On Saturday, August 4th, a tornado tore through the town of Webster Massachusetts, doing extensive damage to the town’s Main Street. Two large buildings were damaged so bad they were torn down within hours and another two large buildings were so badly damaged they will be torn down in the very near future. It is a miracle there were no deaths and only one minor injury.
Webster Massachusetts is my home town and the town I’m living in now. My house, which only lies 500 yards from where the edge of the tornado made its closest pass, was raked by outflow winds that were about hurricane force. Considering the tornado was 300 yards wide, it was a near miss. Compared to the 45 individuals whose homes were destroyed and lost everything, I was extremely fortunate.
On August 9th, a United States congressional delegation, consisting of Senator Elizabeth Warren, Richard Neal, and Jim McGovern, held a closed door meeting with members of the town government and local emergency officials to discuss relief efforts. After the meeting they met with the press. The local TV stations broadcasted some of the press briefing. In those clips the delegation did what every congressional delegation does, talk about recovery efforts and bringing in money to help rebuild. The news broadcasts left out a large portion of what the three had to say. I found this transcript of the full press briefing on Congressman Richard Neal’s Website. This portion of the transcript angered me a great deal:
All three lawmakers further raised concerns about the number of tornadoes that have touched down in the state in recent years, arguing that the storms underscore the impacts of climate change.
“This is a reminder that climate change has real, tangible implications,” Warren said. “We’re watching more severe weather, we’re watching — over and over — these ‘never happened before events’ or ‘happens once every 100 years’ and now, they keep happening again and again and again. There are real costs to a changing climate.”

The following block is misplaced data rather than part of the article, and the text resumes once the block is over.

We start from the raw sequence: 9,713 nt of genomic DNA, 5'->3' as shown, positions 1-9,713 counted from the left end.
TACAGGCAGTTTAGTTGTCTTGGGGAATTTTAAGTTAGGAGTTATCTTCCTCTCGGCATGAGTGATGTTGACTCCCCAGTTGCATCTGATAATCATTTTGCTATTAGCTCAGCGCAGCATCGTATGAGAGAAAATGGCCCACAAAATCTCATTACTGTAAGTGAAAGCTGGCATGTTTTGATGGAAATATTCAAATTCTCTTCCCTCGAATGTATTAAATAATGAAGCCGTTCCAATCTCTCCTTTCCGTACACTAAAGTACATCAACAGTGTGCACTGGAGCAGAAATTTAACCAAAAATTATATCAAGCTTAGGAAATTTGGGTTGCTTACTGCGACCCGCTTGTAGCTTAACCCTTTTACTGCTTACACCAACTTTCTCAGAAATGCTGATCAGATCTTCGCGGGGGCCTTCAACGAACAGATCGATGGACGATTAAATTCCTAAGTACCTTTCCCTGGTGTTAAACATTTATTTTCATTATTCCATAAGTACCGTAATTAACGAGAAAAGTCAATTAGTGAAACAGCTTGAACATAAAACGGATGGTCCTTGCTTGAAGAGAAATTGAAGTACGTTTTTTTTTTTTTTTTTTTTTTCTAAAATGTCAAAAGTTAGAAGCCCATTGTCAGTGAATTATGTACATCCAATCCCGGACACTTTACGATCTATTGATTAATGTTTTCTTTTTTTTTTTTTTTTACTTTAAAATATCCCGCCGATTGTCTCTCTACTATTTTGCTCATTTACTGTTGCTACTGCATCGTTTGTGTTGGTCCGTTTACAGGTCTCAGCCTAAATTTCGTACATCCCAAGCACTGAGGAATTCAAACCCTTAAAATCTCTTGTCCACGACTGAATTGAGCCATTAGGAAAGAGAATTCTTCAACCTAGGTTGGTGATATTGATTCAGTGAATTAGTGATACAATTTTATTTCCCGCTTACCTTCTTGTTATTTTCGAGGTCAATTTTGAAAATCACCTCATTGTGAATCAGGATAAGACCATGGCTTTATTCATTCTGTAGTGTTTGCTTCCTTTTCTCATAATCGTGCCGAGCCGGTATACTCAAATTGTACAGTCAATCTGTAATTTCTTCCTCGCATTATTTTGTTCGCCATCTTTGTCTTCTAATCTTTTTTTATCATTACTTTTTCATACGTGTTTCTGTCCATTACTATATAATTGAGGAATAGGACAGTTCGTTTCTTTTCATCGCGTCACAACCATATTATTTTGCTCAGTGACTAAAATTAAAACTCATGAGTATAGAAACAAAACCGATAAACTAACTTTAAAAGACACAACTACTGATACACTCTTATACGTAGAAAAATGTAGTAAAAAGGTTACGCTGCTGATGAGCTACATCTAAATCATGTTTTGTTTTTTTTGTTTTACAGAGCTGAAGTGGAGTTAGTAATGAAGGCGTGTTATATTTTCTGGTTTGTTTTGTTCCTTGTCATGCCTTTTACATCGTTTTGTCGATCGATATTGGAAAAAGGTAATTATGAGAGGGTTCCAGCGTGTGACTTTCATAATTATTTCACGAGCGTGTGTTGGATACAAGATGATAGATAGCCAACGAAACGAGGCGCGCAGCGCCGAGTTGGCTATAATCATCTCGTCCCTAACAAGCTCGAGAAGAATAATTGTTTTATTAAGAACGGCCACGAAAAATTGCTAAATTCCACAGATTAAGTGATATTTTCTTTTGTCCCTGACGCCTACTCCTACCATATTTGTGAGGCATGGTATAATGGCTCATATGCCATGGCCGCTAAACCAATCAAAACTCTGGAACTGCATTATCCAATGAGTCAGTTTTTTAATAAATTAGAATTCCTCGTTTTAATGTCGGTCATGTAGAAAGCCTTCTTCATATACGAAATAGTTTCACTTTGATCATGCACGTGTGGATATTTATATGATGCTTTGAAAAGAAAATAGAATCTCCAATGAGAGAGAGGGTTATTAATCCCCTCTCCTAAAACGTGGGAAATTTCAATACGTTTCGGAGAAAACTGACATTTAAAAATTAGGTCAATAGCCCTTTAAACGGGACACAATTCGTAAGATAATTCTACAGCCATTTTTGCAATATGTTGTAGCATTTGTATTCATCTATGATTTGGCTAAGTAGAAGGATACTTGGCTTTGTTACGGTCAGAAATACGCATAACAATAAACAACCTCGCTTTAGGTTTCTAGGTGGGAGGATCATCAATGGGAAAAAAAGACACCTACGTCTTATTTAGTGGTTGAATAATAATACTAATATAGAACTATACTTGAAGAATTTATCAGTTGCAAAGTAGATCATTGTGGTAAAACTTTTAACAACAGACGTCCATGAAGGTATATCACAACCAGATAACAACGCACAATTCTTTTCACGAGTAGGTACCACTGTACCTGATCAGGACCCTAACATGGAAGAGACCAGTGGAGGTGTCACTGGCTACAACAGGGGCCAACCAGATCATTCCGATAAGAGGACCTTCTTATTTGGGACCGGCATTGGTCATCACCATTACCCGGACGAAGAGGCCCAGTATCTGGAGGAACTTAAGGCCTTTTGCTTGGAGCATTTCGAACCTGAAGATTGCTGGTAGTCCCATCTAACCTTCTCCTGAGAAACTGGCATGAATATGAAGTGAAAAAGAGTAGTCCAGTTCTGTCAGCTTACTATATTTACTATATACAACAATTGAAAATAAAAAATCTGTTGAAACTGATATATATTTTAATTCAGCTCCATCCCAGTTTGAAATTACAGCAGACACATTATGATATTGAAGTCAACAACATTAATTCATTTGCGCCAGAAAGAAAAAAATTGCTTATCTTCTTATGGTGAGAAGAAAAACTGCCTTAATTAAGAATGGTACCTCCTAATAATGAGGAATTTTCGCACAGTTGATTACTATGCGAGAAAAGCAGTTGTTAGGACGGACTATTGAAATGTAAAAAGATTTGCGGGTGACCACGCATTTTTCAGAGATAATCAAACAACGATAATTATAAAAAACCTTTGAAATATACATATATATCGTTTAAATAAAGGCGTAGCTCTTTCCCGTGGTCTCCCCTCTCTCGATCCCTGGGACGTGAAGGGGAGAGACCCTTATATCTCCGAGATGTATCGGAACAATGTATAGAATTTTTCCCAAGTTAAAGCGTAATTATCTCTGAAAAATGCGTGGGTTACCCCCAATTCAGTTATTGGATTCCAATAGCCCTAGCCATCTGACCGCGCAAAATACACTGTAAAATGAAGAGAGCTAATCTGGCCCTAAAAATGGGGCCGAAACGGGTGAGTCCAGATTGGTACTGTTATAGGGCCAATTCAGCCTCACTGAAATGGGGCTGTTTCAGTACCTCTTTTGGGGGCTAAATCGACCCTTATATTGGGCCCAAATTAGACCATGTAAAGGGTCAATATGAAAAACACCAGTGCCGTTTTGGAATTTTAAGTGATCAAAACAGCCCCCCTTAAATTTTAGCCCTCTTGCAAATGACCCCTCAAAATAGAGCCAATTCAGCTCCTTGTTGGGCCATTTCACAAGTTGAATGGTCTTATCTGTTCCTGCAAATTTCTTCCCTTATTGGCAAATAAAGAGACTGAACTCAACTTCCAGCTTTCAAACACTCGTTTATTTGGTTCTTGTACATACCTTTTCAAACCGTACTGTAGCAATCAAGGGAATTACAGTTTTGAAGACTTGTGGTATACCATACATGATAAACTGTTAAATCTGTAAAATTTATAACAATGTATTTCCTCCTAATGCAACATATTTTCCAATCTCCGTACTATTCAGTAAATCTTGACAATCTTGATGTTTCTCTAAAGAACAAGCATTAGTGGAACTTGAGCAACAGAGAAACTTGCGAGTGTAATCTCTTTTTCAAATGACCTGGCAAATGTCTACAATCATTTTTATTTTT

Warren added that such weather events are why the United States should be a leader on climate-related issues.
“This is not a time for us to turn our backs on the needs of creating a sustainable world for all of us,” she said.
It outraged me that the three of them, with Senator Warren as the chief spokesman, used the tragedy that happened in my town to push climate change. It outraged me that our United States Senator would use this tragedy to blather on about nonsense that masquerades as scientific truth. It took me only two Google searches and five minutes to completely discredit all of her claims.
As you can see from this National Oceanic and Atmospheric Administration link, after peaking between 1990 and 2010, the number of tornadoes nationwide has decreased. The past few years the number of tornadoes has been low. The projected number of tornadoes for this year, based on the number through June, will be below average.
According to data from NOAA’s Storm Prediction Center, during June, there were 166 preliminary tornado reports. This is below the 1991-2010 average of 243 for the month. Tornadoes occurred throughout the month, with almost every day experiencing at least one tornado due to upper-level lows and fronts moving through the Great Plains and Midwest. However, there were no large-scale outbreaks and no tornado-related fatalities. For the year-to-date, there have been 596 preliminary tornado reports, below the average of 818. Depending on the final confirmation rate, the January-June tornado count could be the lowest since 2002 when there were just 468 tornadoes.
A lot has been made of the fact that three tornadoes in a short period touched down in Massachusetts. Many newscasters have accompanied Senator Warren in speculating that this is proof of catastrophic man caused climate change. This article in the Boston Globe, of all places, discredits these claims.
The tornado that tore through Webster and Dudley on Saturday was the third twister to hit Massachusetts within a 10-day stretch.
That may seem like an alarming statistic, but so far this year, tornado activity in the state is roughly in line with historical trends.
“This is really kind of typical actually,” said Bill Simpson, meteorologist at the National Weather Service’s bureau in Norton….On average, between two and three tornadoes hit Massachusetts annually, according to weather service records that date back to the 1950s.
Of course, the numbers fluctuate year to year.
“You can have years with none and then you can have years with six or eight tornadoes,” Simpson said.
This climate change hysteria is nothing more than an excuse to push socialism and a government takeover of more and more of our economy through overbearing regulations. Windmills and solar installations are gigantic waste of money which require vast government subsidies.
****If you would like to help those in town who lost everything, please check out this link on the official Webster Town Website.